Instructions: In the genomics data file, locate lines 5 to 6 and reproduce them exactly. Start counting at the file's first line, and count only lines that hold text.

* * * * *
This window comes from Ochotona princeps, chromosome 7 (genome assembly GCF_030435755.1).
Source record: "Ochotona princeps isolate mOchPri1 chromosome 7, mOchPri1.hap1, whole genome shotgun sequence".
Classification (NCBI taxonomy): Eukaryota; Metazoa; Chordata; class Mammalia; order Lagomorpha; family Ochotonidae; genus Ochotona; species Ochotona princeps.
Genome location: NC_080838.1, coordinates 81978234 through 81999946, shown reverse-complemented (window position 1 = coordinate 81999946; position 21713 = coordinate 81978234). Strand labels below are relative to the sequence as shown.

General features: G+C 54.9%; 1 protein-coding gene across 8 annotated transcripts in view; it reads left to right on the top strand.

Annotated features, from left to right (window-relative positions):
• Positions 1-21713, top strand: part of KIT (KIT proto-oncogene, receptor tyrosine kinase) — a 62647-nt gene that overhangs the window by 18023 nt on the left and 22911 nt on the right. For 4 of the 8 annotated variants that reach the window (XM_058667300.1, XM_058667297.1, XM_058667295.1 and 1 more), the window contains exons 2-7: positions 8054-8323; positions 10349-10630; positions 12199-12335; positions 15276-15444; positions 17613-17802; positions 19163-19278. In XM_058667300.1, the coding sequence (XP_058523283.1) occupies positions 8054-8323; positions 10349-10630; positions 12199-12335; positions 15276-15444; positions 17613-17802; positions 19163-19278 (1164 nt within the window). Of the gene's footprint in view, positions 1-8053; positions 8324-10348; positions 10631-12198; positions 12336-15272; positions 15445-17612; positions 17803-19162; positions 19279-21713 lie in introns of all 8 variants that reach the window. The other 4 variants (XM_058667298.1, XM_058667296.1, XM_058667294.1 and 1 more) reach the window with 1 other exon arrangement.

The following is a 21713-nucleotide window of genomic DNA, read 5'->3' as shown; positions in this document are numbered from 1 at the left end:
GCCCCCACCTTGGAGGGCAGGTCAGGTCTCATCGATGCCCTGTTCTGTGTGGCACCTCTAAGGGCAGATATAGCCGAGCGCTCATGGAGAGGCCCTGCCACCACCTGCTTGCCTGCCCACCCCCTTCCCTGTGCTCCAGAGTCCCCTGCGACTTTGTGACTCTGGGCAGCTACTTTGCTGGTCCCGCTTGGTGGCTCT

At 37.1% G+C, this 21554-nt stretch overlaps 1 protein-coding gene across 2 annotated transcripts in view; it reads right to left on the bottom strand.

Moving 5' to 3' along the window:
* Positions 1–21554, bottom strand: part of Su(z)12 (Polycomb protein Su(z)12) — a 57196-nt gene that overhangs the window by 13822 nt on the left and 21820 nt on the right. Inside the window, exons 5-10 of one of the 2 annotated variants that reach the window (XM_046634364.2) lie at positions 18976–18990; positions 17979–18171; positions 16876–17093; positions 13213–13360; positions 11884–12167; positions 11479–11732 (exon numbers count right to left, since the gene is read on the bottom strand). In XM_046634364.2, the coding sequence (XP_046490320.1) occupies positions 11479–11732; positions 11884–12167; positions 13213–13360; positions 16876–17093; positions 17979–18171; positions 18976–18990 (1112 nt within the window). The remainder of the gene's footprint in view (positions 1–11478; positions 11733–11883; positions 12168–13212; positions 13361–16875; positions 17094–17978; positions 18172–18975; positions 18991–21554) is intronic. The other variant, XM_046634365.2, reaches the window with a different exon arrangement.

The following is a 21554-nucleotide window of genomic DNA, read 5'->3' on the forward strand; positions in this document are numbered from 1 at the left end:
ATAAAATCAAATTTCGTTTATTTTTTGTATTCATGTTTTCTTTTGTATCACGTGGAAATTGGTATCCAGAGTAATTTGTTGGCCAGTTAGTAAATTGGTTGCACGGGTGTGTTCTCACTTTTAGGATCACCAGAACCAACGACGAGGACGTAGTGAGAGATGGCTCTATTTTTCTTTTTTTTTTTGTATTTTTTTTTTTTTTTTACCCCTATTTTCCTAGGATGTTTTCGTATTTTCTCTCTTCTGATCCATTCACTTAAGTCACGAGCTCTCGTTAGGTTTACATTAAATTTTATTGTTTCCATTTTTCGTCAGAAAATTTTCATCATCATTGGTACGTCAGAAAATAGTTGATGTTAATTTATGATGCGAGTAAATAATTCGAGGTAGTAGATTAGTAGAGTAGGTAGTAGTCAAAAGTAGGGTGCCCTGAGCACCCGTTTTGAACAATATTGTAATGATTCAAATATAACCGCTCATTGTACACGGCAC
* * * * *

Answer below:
General features: G+C 54.9%; 1 protein-coding gene across 8 annotated transcripts in view; it reads left to right on the top strand.

Annotated features, from left to right (window-relative positions):